Hardy boar move in where people are aging and dying
Hardy boar populations are on the march worldwide and increasingly taking over where human populations shrink.
More humans live on planet earth than ever before. However, their population growth is not evenly distributed. Humans thrive in some parts of the world while diminishing in others. Aging populations and natural disasters are among the main causes for this phenomenon.
On the other hand, hardy boar and feral wild pigs are thriving worldwide wherever they occur. The warming climate produces good mast years more often than in the past, increased cultivation of corn, and other favorite boar foods are causing the seemingly unstoppable expansion of boar populations. At least, that is what wildlife biologists found in their studies.
Expanding boar populations overflow into areas that are sparsely populated or abandoned altogether by aging human populations. And as people move out of areas that have become dangerous to the health of those who live there, such as around Fukushima, hardy boar are moving in taking over untilled fields and houses that are slowly falling apart from neglect.
A prime example of this development is found in Japan. Aging Japanese move out of a region or simply die out boar are taking their place. Many Japanese towns and cities suffer from the effects these unwelcome newcomers have on their towns.
Cities in southern Japan struggled with this problem for many years. Now it has spread to the northern parts of the country. Aging groups of humans cannot chase the boar away. After all, many farmers are on average 60 years old and older. For example, hardy boar outnumber people three to one on a small Japanese island where people are getting old or have moved to find a profitable job somewhere else.
The boar, on the other hand, are numerous and they become increasingly accustomed to the presence of humans. As a consequence, boar rampage through the center of towns, marketplaces, and even colleges almost with impunity. Japanese news media are filled with reports of boar encounters of the third kind.
Wild pigs in a store, in parks, town squares, and even schools are no longer rare events. On the contrary, they are becoming almost the norm in certain areas of Japan and in other parts of the world.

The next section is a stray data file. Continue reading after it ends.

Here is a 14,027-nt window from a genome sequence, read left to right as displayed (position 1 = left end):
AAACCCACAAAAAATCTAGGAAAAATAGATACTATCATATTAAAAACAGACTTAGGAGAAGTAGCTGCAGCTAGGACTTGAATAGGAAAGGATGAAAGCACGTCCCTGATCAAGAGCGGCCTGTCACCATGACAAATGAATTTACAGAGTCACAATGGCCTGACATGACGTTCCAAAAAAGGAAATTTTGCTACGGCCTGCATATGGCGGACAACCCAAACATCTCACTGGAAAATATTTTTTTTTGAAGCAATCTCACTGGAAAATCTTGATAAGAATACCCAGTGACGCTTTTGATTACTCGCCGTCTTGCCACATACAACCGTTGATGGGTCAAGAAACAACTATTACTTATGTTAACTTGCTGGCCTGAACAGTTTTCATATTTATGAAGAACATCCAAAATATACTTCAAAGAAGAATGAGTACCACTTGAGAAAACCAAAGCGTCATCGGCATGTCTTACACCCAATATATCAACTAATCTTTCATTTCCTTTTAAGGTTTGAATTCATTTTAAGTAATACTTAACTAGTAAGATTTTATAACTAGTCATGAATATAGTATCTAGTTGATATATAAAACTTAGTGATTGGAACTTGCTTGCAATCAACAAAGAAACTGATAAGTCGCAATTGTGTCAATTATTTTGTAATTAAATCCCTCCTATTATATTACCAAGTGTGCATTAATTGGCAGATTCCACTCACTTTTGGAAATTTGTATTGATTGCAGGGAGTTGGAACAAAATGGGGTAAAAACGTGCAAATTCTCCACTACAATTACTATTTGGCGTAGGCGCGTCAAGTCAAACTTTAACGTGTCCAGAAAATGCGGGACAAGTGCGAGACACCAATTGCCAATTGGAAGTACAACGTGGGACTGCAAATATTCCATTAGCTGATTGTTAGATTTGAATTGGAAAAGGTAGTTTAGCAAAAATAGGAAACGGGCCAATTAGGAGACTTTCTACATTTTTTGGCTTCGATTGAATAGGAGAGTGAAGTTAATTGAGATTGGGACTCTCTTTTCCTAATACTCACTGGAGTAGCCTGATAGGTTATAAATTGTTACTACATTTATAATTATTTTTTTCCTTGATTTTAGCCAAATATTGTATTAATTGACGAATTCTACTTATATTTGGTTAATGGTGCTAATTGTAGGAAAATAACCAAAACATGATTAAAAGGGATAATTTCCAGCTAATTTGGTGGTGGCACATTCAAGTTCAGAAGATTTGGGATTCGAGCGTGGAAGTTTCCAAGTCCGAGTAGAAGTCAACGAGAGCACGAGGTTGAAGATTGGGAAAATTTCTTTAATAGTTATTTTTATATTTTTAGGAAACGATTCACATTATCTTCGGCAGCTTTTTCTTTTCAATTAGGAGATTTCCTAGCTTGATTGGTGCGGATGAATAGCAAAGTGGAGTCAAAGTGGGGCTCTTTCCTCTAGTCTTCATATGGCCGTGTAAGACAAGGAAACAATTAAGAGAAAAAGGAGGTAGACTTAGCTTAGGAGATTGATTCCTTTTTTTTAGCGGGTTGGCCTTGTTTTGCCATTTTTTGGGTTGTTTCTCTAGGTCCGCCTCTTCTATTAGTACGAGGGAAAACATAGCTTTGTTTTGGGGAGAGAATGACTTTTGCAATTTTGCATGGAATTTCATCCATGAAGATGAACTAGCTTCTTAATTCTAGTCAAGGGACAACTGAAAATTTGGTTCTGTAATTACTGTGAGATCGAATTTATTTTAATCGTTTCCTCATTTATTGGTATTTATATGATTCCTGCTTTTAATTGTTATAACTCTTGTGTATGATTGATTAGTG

Consider Denmark. More boar live there than people. And let us not forget the well-established urban boar population in Berlin, Germany. In many city parks and in the suburbs, people and boar mingle freely. The wild pigs have shed their natural fear of humans.
However, in doing so they are creating a dangerous situation. Conflicts between people and boar are becoming more likely and more severe. Just think of a female leading her piglets through a park full of human park visitors.
Hunters need not worry about a shortness of boar
As daunting as the negative effects of rapidly expanding wild pig populations can be to most people in the affected areas, for boar hunters more hardy boar in more places, closer to human activity centers are good news.
Since the United States also experience a rapid increase in feral pig populations, hunters will benefit from more wild pigs in more regions of the country. Boar hunters need not worry about running out of boar to harvest. Short of protracted government campaigns of poisoning the animals, that is.
Yet, many state and local agencies are promoting this concept because, they argue that hardy boar are an invasive species and need to be eradicated to reestablish the habitats and their native populations to their original, pristine status.
In the process, I guess, there is much money to be made by the manufacturers of poisonous chemicals and professional eradicators alike. And money talks. That concerns me.
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